Lifestyle

An uncommon friendship

It was quite a scene. A Greek-American pastor and a Russian Orthodox priest sitting in a Chinese restaurant on Mercer Island. The occasion was one last meal with The Reverend Doctor Samuel G. Sawitski, pastor of the Congregational Church on Mercer Island. After five years of ministry in our community, Sam has accepted a call to a congregation in suburban Phoenix, Ariz. Because my vacation would prevent me from attending his farewell celebration, I opted for a personal time to say goodbye.

As the eyes of the world turned toward the Summer Olympics in Beijing, my eyes studied the menu at Han’s Garden. I finally decided on Mongolian Beef. So did Sam. Because there is so much about our lives that is different, I found no little joy knowing that we had ordered the same thing.

Over the past three years, I have grown to deeply appreciate my colleague with the flowing white beard who drives a dark green Jaguar and always dresses in black clerical apparel. Sam’s unmistakable Russian accent requires that I listen carefully to what he communicates. But the effort in listening is well worth the effort. Hanging on his every word with the tenacity of an Olympic gymnast, I discovered just how different our life (and ministry) experiences have been.

While I grew up in a stable pastor’s home, dabbled in public relations and broadcasting before going to seminary, have served four churches in three different states over the past 30 years and have written several books, Sam’s vita is much more diverse and impressive.

Sam told me he was orphaned as a child in Russia. Before pursuing his undergraduate education and then attending seminary, he served in a special branch of the Russian military. After beginning his pastoral ministry in 1974, he did postgraduate work in the Department of Psychiatry, earning licentiate in psycho-analysis, psycho-pathology, psycho-therapy and cognitive therapy. While serving a Moscow congregation with a membership of 5,000, he also counseled drug addicts and social misfits. In addition, Sam moonlighted in the Kremlin as a master sculptor, stone carver and a restorer of icons, frescoes and murals. Amazing.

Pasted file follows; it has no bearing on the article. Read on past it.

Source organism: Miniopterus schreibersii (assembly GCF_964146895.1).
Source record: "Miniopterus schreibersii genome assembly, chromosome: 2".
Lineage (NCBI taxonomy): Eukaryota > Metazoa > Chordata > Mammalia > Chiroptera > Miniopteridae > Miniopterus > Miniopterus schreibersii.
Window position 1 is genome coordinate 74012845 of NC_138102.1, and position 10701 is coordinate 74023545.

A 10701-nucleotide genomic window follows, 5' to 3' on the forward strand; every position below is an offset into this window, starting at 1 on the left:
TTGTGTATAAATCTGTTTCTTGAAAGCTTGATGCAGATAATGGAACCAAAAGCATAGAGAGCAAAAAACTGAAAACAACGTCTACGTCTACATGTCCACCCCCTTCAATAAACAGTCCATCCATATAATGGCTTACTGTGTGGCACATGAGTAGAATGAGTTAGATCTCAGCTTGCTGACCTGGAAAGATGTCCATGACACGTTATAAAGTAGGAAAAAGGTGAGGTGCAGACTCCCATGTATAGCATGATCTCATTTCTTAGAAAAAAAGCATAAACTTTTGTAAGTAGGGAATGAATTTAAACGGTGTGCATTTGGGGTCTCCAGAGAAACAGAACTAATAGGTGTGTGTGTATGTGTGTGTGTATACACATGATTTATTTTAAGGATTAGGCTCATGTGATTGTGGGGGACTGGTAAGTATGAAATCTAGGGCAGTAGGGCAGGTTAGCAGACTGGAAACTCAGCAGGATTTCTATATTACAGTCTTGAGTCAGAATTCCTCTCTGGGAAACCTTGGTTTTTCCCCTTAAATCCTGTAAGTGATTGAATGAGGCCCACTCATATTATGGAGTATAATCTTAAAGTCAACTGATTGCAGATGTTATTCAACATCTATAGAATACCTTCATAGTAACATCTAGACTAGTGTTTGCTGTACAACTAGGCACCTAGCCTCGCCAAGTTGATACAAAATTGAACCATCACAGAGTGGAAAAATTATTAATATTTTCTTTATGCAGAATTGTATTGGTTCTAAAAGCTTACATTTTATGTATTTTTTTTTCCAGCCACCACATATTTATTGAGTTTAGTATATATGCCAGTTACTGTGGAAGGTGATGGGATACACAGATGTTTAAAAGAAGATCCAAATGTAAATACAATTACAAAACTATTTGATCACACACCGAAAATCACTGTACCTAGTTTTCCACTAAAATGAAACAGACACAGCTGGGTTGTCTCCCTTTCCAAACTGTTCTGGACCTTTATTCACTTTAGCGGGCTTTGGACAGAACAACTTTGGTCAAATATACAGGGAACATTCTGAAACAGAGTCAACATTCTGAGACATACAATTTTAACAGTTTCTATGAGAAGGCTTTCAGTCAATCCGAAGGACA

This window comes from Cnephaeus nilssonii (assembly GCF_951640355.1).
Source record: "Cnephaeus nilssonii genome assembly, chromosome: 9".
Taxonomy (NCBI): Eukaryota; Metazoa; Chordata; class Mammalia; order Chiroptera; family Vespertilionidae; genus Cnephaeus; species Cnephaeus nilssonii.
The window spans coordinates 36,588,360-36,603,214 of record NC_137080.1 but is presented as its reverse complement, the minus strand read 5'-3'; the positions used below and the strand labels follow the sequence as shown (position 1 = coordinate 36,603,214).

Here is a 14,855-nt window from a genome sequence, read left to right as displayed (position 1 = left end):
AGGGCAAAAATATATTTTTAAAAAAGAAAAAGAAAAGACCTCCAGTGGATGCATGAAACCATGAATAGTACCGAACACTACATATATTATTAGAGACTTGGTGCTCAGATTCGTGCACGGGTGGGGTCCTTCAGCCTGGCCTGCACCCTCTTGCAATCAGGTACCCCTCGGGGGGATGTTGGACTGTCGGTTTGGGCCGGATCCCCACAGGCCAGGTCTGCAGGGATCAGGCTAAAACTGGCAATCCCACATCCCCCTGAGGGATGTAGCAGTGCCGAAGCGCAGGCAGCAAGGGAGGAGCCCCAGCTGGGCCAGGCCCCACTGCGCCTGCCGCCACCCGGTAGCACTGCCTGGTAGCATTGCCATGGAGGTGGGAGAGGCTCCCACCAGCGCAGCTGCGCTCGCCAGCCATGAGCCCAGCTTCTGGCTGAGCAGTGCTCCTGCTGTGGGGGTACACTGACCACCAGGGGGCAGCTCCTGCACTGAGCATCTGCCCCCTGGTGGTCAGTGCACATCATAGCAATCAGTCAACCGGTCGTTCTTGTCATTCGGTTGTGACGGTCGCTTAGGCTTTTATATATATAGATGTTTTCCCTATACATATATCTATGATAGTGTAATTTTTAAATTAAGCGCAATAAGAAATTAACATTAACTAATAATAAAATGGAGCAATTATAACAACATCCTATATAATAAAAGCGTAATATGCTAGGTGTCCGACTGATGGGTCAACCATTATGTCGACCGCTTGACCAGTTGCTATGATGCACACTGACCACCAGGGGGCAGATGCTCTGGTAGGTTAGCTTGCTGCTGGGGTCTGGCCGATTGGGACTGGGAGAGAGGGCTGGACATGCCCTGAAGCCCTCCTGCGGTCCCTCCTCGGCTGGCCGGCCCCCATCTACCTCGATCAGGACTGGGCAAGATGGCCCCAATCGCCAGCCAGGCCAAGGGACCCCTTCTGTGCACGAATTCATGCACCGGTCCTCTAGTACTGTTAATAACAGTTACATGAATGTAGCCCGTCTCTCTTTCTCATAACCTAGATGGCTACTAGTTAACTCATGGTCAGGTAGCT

Sam informed me that he and his wife came to the United States in 1978 with their three children. Prior to coming to Mercer Island in 2003, he served a church in Nazareth, Pa., that suffered a tragic fire. Concurrently, he also taught Ecclesiastical Art and Eastern Spirituality at Lehigh University near Philadelphia.

Whereas I combat stress by walking, playing golf, writing poetry or going to a movie, Sam’s favorite ways of relaxing include yoga, becoming immersed in the contemplative prayers of the Church Fathers, practicing the martial arts and cooking gourmet meals.

As Sam and I manipulated our chopsticks and savored the beef and steamed rice, I realized what a special friend Sam has become despite our differences.

Whereas Sam and I do not see eye to eye on every nuance of Christian doctrine or ethics, we share more in common than a love of Mongolian Beef. We share a belief in a God who made the world and created humans with the need to have friends. My life is richer for having known Sam Sawitski.

Israel’s most famous king once made an entry in his journal that reminds me of my friendship with Father Sam. It was King David who wrote in Psalm 119:63, “I am a friend to all who fear you, to all who follow your precepts.” It is an entry that challenges me to reach out to those in my community who come at life differently than I do, yet who acknowledge the Creator.

Pastor Greg Asimakoupoulos is the head of the Mercer Island Covenant Church and a regular contributor to the Reporter.

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